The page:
“Title XIX of the Social Security Act is a Federal/State entitlement program that pays for medical assistance for certain individuals and families with low incomes and resources. This program, known as Medicaid, became law in 1965 as a cooperative venture jointly funded by the Federal and State governments (including the District of Columbia and the Territories) to assist States in furnishing medical assistance to eligible needy persons. Medicaid is the largest source of funding for medical and health-related services for America’s low-income population.
“Within broad national guidelines established by Federal statutes, regulations, and policies, each State establishes its own eligibility standards; determines the type, amount, duration, and scope of services; sets the rate of payment for services; and administers its own program. Medicaid policies for eligibility, services, and payment are complex and vary considerably, even among States of similar size or geographic proximity. Thus, a person who is eligible for Medicaid in one State may not be eligible in another State, and the services provided by one State may differ considerably in amount, duration, or scope from services provided in a similar or neighboring State. In addition, State legislatures may change Medicaid eligibility, services, and/or reimbursement at any time.
“Title XXI of the Social Security Act, the Children’s Health Insurance Program (CHIP, known from its inception until March 2009 as the State Children’s Health Insurance Program or SCHIP), is a program initiated by the Balanced Budget Act of 1997 (BBA; Public Law 105-33). The BBA provided $40 billion in Federal funding through fiscal year (FY) 2007 to be used to provide health care coverage for low-income children—generally those in families with income below 200 percent of the Federal poverty level (FPL)—who do not qualify for Medicaid and would otherwise be uninsured. CHIP funding was extended through FY 2027 by subsequent legislation, including the Children’s Health Insurance Program Reauthorization Act of 2009 (CHIPRA; Public Law 111-3); the Patient Protection and Affordable Care Act (Public Law 111-148) as amended by the Health Care and Education Reconciliation Act of 2010 (Public Law 111-152)—collectively referred to as the Affordable Care Act; the Medicare Access and CHIP Reauthorization Act of 2015 (MACRA; Public Law 114-10); the Federal Register Printing Savings Act of 2017 (Public Law 115-120); and the Bipartisan Budget Act of 2018 (Public Law 115-123). Under CHIP, States may elect to provide coverage to qualifying children by expanding their Medicaid programs or through a State program separate from Medicaid. A number of States have also been granted waivers to cover parents of children enrolled in CHIP.”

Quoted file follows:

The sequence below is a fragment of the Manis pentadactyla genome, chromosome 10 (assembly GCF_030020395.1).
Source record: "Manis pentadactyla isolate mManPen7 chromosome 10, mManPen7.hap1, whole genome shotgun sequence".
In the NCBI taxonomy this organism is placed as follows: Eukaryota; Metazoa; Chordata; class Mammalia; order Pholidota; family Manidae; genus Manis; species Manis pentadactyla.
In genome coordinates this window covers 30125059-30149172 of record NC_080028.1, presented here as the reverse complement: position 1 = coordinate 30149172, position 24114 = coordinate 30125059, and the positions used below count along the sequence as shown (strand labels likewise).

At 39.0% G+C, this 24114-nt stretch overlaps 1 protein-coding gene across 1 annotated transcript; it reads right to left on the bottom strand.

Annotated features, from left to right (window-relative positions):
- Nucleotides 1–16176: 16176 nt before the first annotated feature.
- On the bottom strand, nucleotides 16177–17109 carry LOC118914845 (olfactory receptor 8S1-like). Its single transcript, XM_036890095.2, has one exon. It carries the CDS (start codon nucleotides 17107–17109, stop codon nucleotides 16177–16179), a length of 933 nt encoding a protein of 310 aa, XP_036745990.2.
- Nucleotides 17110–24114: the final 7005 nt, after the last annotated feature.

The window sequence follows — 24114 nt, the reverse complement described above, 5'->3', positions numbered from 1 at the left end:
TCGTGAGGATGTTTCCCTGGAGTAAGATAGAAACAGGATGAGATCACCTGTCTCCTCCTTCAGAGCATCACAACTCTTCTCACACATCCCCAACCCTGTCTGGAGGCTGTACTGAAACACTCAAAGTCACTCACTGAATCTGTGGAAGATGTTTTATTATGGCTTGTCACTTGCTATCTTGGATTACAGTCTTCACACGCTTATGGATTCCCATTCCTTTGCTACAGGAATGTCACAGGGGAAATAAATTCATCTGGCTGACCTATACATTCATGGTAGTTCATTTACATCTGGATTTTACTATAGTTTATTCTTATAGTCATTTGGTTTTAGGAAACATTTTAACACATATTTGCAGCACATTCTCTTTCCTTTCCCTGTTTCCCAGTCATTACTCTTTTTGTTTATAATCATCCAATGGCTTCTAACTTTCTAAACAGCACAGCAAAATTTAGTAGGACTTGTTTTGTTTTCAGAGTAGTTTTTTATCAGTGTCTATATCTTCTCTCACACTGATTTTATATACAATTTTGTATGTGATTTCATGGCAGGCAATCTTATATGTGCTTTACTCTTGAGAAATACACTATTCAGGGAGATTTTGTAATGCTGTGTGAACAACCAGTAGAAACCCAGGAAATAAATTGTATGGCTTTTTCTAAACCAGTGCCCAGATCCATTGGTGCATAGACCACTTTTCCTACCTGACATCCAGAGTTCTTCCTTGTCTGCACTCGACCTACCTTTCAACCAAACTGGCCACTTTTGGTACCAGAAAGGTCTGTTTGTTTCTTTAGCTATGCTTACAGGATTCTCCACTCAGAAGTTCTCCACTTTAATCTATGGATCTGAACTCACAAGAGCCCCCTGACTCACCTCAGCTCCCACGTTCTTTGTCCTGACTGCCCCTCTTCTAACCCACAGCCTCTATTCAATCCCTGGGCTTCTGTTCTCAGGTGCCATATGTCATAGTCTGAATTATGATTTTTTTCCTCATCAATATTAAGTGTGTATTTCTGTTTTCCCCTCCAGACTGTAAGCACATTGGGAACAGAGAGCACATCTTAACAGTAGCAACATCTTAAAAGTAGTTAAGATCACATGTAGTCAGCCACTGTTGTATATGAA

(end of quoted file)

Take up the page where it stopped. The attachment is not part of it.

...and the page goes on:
Source: Brief Summaries of Medicare & Medicaid, Title XVIII and Title XIX of The Social Security Act as of October 15, 2018. Prepared by Barbara S. Klees, Eric T. Eckstein II, and Catherine A. Curtis, Office of the Actuary Centers for Medicare & Medicaid Services, Department of Health and Human Services, December 2018.
Fact Items Related To Medicaid
- Medicaid Overview“Medicaid is a joint federal-state program that finances the delivery of primary and acute medical services, as well as long-term services and supports (LTSS), to a diverse low-income population, including children, pregnant women, adults, individuals with disabilities, and people aged 65 and older. “State participation in Medicaid is voluntary, although all states, the District of Columbia, ...